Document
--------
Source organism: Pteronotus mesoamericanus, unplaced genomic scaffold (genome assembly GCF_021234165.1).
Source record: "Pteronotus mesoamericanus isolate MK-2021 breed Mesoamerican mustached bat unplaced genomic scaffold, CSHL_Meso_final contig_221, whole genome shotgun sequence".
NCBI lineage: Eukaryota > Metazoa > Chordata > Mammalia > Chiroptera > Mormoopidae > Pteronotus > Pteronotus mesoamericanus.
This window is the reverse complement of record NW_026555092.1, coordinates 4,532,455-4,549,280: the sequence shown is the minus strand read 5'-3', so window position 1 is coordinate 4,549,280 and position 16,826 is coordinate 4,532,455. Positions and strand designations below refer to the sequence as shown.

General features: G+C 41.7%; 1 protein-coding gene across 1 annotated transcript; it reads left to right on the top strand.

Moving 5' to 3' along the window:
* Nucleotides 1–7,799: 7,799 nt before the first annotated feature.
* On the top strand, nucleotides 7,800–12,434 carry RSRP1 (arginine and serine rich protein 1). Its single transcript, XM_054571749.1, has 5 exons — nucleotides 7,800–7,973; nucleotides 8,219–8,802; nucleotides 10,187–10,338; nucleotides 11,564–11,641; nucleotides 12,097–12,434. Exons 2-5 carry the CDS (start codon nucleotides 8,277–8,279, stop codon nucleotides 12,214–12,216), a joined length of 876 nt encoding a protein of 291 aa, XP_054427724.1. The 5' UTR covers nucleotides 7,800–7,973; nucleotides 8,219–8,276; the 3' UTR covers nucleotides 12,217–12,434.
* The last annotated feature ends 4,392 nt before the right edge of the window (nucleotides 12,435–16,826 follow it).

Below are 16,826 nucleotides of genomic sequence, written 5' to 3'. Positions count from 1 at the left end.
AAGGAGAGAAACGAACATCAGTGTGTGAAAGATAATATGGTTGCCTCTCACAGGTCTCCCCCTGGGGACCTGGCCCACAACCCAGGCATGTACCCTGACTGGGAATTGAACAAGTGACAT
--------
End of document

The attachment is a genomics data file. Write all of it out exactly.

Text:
Source organism: Pteronotus mesoamericanus, unplaced genomic scaffold (genome assembly GCF_021234165.1).
Source record: "Pteronotus mesoamericanus isolate MK-2021 breed Mesoamerican mustached bat unplaced genomic scaffold, CSHL_Meso_final contig_221, whole genome shotgun sequence".
NCBI lineage: Eukaryota > Metazoa > Chordata > Mammalia > Chiroptera > Mormoopidae > Pteronotus > Pteronotus mesoamericanus.
This window is the reverse complement of record NW_026555092.1, coordinates 4,532,455-4,549,280: the sequence shown is the minus strand read 5'-3', so window position 1 is coordinate 4,549,280 and position 16,826 is coordinate 4,532,455. Positions and strand designations below refer to the sequence as shown.

General features: G+C 41.7%; 1 protein-coding gene across 1 annotated transcript; it reads left to right on the top strand.

Moving 5' to 3' along the window:
* Nucleotides 1–7,799: 7,799 nt before the first annotated feature.
* On the top strand, nucleotides 7,800–12,434 carry RSRP1 (arginine and serine rich protein 1). Its single transcript, XM_054571749.1, has 5 exons — nucleotides 7,800–7,973; nucleotides 8,219–8,802; nucleotides 10,187–10,338; nucleotides 11,564–11,641; nucleotides 12,097–12,434. Exons 2-5 carry the CDS (start codon nucleotides 8,277–8,279, stop codon nucleotides 12,214–12,216), a joined length of 876 nt encoding a protein of 291 aa, XP_054427724.1. The 5' UTR covers nucleotides 7,800–7,973; nucleotides 8,219–8,276; the 3' UTR covers nucleotides 12,217–12,434.
* The last annotated feature ends 4,392 nt before the right edge of the window (nucleotides 12,435–16,826 follow it).

Below are 16,826 nucleotides of genomic sequence, written 5' to 3'. Positions count from 1 at the left end.
AAGGAGAGAAACGAACATCAGTGTGTGAAAGATAATATGGTTGCCTCTCACAGGTCTCCCCCTGGGGACCTGGCCCACAACCCAGGCATGTACCCTGACTGGGAATTGAACAAGTGACAT